Participating in running, walking or triathlon events can be a fun way to exercise and enjoy the great outdoors. However, while your personal training clients may want to do a race, they might be unsure of how best to prepare for one or eager for some support during the training process. By conducting training for races, you can create an additional profit center for your business, increase retention and give your clients a sense of accomplishment. Discover how different trainers structure and market race training and why it’s beneficial for you and your clients.
Different Program Models
There are a variety of approaches to race training, depending on the needs of your clients and business.
One-on-One Training. Lori Pine lives in a community that conducts several running events throughout the year. She trains clients for these races at In Motion Fitness in Chico, California. Clients work one-on-one with Pine for $45–$70 per session depending on the package they purchase. “My last race client met with me twice a week for strength training and then ran on her own four times a week,” says Pine. “We logged her miles and times and discussed strategies for improving them.”
Group Training Through a Fitness Facility. After running her first marathon with Team in Training, Pam Benchley realized the power that group dynamics had
in helping people prepare for a run. So Benchley, a group exercise instructor and personal trainer at Chautauqua Health & Fitness in Dunkirk, New York, teamed up with runner Amanda Oddo-Tonelli to train a group for the Susan G. Komen Race for the Cure 5K. “We trained for
5 weeks,” says Benchley. “We met once
a week for group runs and provided ‘homework’ for the rest of the week, including walking/running, cross-training and rest days. We also provided basic nutritional advice, flexibility information and light snacks. We charged only $40 to cover the cost of the race registration, a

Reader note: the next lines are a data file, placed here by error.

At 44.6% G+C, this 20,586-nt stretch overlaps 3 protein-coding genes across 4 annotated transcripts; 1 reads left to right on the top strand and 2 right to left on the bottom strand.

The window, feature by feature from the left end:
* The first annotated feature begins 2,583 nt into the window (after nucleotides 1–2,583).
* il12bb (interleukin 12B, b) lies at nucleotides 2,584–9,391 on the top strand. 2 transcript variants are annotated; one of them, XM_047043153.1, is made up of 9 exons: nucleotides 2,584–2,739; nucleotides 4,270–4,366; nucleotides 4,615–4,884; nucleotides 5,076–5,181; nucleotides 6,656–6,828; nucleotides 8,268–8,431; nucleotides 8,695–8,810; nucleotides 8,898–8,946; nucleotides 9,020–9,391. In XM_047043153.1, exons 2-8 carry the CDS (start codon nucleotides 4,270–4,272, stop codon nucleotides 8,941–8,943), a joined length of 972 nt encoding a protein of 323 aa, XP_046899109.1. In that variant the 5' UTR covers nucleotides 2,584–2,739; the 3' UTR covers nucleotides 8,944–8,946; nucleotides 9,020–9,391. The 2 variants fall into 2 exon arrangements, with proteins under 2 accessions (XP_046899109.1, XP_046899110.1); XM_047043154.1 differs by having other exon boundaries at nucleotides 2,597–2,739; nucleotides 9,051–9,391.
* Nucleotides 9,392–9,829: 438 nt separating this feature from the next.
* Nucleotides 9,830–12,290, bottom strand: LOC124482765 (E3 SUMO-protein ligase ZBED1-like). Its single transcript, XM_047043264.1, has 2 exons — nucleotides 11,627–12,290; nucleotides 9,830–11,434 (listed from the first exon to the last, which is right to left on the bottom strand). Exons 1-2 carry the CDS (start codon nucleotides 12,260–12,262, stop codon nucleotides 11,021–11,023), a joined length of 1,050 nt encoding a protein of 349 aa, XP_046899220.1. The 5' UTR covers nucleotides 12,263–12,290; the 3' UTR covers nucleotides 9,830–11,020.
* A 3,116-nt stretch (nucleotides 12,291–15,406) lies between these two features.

T-shirt and snacks. The rest of the money went to the charity.”
Training in the Community. Personal trainer Lisa Pozzoni trains women to run using the EZ8 running camp method in both Avondale and Mesa, Arizona. “The official EZ8 program is 3 days a week, but I offer camp twice a week because that’s what works with my schedule,” explains Pozzoni. “Once a week I focus on agility/
plyometric/speed drills and the other session on endurance training. I normally time each woman’s mile on the first and last night of camp so they can see their progress. I’ve averaged about 10 participants per camp; my goal is 20.”
For most of the year, Pozzoni charges $190 for twice-weekly and $130 for weekly sessions for 8 weeks. “To help retain clients during Arizona’s hot summer, I charge just $80 a month for twice-weekly and $50 a month for weekly meetings.”
Online Training. To help new moms complete their first 5K, Farel Bischoff Hruska, national fitness director for Stroller Strides® in San Marcos, California, offered online training through www.active.com. “I put together a free training program for the 20 weeks leading up to a Mother’s Day 5K of their choice,” says Hruska. “It included what they would do every day: run, strength train, cross-train and/or rest. I also included articles about running form, tips for injury prevention and information about choosing the right shoe. They could post videos, share their accomplishments and struggles and ask questions on a blog.”
Benefits for Participants
Why would your clients want to take part in this program? Because it offers these benefits:
Commitment to a Race. “It’s one thing to say ‘I am going to run a 5K’ and quite another thing to have a specific plan to guide you day by day,” says Hruska. “Participants feel supported and held accountable to their workouts and each other,” she says.
Education About Racing. The training informs them about what to expect during a race, notes Sherri McMillan, MSc, co-owner of Northwest Personal Training & Northwest Women’s Fitness Club in Portland, Oregon, and Vancouver, Washington. McMillan offers half-marathon and triathlon training. “Our triathlon clinic, for example, teaches them what equipment to buy, how to transition between events, what to wear, how to approach the open-water swim and more,” she says.
Physical Preparation. The race training helps people get in shape without injury, says Pine.
Pozzoni adds that “clients work on their speed, endurance, breathing and posture, which all enhance their race performance.”
Race training also can strengthen your business and career in the following ways.
It Creates an Extra Profit Center. “The running camps provide about 30% of my income,” Pozzoni notes. “I work with personal training clients in their homes, but the camps draw a different clientele.”